A week or so ago White House energy adviser Carol Browner was hitting the morning TV circuit, telling anyone who would listen that the majority of the more than 200 million gallons of crude that gushered into the Gulf of Mexico from BP’s Deepwater Horizon blow out on April 20 was gone. According to Browner, 75 percent of the oil had been captured, burned, evaporated or broken down by natural environmental processes.
It’s long been understood that the Gulf is quite resilient when it comes to oil and other hydrocarbons. After all, there have always been seeps along the Gulf floor where hydrocarbons bubble up and escape. And since the beginning of the offshore boom there have been leaks and accidents.
Today — with more than 600 platforms and more than 30,000 miles of pipeline in the Gulf — leaked oil is not hard to find. And the warm fecund waters of the Gulf apparently produce a plethora of oil-gobbling microbes. And crude is water-soluble. Just the expanse of the Gulf and the motion of the ocean help dilute and disperse the oil.
But how gone is gone? Remember, we’re talking about BP and government estimates. They told us in late April that — gasp — 1,000 barrels a day were leaking into the Gulf. After they went back and sharpened their pencils, they admitted that was a slightly low estimate – and it was more like 40,000 barrels or more per day. They also told us, initially, that there was no underwater oil because oil rose to the surface. But discoveries by researchers from the University of Georgia, the University of South Florida and others of huge undersea plumes of oil that could be traced back to the Deepwater site made them recant those statements as well.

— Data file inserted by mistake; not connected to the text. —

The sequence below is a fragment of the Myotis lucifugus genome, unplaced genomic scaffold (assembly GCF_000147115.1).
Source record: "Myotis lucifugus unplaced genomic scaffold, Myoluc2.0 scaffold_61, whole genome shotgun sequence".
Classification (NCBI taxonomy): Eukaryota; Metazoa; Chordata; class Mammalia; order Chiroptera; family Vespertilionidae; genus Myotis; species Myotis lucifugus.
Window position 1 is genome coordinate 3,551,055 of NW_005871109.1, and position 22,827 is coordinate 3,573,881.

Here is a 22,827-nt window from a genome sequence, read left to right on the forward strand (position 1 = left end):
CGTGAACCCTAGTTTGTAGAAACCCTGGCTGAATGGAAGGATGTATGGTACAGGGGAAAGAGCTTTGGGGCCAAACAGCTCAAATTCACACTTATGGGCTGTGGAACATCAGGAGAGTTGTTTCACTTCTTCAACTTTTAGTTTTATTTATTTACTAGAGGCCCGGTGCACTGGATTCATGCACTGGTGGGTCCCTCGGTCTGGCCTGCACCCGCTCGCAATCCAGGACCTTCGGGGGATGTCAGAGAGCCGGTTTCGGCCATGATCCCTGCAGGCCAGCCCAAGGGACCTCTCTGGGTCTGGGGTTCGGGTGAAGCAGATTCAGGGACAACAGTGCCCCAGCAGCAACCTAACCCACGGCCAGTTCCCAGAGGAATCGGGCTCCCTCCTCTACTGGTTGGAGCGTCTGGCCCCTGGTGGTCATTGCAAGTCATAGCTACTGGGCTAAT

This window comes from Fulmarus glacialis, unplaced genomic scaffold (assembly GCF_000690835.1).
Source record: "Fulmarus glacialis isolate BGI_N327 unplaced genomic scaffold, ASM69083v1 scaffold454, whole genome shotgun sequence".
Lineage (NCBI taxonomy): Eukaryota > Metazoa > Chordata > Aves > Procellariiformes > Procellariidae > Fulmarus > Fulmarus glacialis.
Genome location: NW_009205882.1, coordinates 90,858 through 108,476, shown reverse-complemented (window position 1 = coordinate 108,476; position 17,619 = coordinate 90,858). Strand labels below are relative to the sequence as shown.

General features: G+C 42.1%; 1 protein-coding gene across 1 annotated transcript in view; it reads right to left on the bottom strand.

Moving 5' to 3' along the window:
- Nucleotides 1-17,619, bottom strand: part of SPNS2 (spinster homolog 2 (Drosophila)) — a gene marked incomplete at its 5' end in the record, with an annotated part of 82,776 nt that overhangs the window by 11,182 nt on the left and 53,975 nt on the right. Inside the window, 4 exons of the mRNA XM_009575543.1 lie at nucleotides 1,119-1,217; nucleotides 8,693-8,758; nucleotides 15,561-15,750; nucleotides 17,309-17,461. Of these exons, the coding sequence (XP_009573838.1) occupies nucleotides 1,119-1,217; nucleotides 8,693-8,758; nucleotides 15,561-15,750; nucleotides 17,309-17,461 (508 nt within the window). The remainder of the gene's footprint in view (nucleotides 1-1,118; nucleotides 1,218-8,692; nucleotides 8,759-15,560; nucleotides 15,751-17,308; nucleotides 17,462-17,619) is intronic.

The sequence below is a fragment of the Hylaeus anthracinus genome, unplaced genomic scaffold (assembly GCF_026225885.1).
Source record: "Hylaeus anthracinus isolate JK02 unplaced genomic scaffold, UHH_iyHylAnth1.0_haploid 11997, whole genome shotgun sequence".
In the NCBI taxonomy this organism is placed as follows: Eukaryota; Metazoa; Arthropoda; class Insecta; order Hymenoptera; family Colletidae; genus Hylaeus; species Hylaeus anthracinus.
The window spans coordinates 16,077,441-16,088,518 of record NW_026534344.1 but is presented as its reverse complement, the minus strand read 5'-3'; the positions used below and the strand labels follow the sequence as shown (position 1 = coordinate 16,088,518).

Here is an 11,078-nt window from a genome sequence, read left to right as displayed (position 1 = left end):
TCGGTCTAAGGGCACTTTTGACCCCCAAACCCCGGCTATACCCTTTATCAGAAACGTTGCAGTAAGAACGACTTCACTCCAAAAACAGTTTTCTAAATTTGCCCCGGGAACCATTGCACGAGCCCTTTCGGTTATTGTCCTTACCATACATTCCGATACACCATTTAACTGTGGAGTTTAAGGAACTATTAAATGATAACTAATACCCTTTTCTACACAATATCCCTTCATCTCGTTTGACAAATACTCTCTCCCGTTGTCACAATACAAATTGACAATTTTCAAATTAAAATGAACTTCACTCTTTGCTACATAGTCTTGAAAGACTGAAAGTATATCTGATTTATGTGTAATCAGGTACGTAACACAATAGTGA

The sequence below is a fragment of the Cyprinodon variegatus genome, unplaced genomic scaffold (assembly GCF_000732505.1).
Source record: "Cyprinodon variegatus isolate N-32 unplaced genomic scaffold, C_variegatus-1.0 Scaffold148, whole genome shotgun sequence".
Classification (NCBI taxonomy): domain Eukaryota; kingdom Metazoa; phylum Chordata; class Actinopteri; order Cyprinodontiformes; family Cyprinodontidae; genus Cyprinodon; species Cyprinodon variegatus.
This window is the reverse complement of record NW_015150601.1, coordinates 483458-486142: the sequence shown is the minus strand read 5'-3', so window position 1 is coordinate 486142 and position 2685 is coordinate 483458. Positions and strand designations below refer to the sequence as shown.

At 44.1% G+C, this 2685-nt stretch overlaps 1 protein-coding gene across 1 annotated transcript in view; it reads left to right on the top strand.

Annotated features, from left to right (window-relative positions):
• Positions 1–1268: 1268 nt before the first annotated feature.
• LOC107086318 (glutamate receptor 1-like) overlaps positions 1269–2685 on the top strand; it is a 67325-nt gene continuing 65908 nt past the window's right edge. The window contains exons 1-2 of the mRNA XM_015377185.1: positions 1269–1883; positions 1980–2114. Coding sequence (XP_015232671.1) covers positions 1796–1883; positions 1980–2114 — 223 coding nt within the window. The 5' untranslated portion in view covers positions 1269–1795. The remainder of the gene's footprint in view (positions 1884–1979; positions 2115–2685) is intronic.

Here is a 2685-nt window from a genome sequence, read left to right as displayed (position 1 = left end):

Apparently there are no more huge slicks sliding around on the surface of the Gulf and that is, indeed, a good thing. But the status and/or effects of those undersea plumes, where cooler temperatures and fewer microbes could mean a longer shelf life for the oil, are still to be determined.
And Browner failed to mention that the 25 percent of oil unaccounted for in that report is more than 10 times the total volume of oil spilled by the Exxon Valdez. If BP and government officials are having trouble finding oil, I’m sure Louisiana coastal residents could help them out.
Drew Wheelan, American Birding Association’s conservation coordinator, did a fly over of coastal Louisiana in early August. “In the last four days I have seen more oil, by volume, than I had previously in my entire first 11 weeks here in Louisiana,” reported Wheelan.
Elmer’s Island Wildlife Refuge near Grand Isle was one of the first places impacted by the oil spill. Oil washed ashore as early as mid May. On Aug. 13 Wheelan noted, “This oil on Elmer’s Island has been there since the very first days that the oil hit, somewhere around May 20. From the air, it is very apparent that they have just begun to scrape some oil out of the northwest corner of the deposit. This oil has been there for literally two and a half months without effort to pick it up.”
There were also reports of oil onshore last week from Pelican Island, Oyster Bayou, Bayou De West and many other locations. Plus slicks near South Pass and North Pass at the mouth of the Mississippi.
The well is not leaking at the moment and the oil in the Gulf is being diluted and/or dispersed and both of those are really, really good things. But there is a lot of oil left in the environment, especially in coastal Louisiana, and there are a lot of unanswered questions regarding the fate of those undersea plumes. I wouldn’t raise any “mission accomplished” banners just yet.